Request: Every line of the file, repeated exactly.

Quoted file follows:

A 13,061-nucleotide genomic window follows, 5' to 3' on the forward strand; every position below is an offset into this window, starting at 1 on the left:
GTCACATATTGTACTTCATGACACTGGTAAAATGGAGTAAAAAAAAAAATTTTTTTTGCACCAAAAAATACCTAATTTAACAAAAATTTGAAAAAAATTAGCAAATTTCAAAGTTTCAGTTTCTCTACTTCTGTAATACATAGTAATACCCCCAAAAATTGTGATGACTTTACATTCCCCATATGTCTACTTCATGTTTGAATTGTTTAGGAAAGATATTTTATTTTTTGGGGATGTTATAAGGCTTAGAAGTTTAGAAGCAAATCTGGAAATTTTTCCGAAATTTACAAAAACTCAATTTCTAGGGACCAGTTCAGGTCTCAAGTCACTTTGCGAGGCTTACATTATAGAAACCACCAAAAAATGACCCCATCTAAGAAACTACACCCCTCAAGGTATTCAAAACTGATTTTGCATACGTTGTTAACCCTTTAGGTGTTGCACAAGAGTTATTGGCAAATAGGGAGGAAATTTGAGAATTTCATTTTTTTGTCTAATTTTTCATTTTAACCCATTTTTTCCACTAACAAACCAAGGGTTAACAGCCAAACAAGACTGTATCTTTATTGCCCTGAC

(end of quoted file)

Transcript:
A 13,061-nucleotide genomic window follows, 5' to 3' on the forward strand; every position below is an offset into this window, starting at 1 on the left:
GTCACATATTGTACTTCATGACACTGGTAAAATGGAGTAAAAAAAAAAATTTTTTTTGCACCAAAAAATACCTAATTTAACAAAAATTTGAAAAAAATTAGCAAATTTCAAAGTTTCAGTTTCTCTACTTCTGTAATACATAGTAATACCCCCAAAAATTGTGATGACTTTACATTCCCCATATGTCTACTTCATGTTTGAATTGTTTAGGAAAGATATTTTATTTTTTGGGGATGTTATAAGGCTTAGAAGTTTAGAAGCAAATCTGGAAATTTTTCCGAAATTTACAAAAACTCAATTTCTAGGGACCAGTTCAGGTCTCAAGTCACTTTGCGAGGCTTACATTATAGAAACCACCAAAAAATGACCCCATCTAAGAAACTACACCCCTCAAGGTATTCAAAACTGATTTTGCATACGTTGTTAACCCTTTAGGTGTTGCACAAGAGTTATTGGCAAATAGGGAGGAAATTTGAGAATTTCATTTTTTTGTCTAATTTTTCATTTTAACCCATTTTTTCCACTAACAAACCAAGGGTTAACAGCCAAACAAGACTGTATCTTTATTGCCCTGAC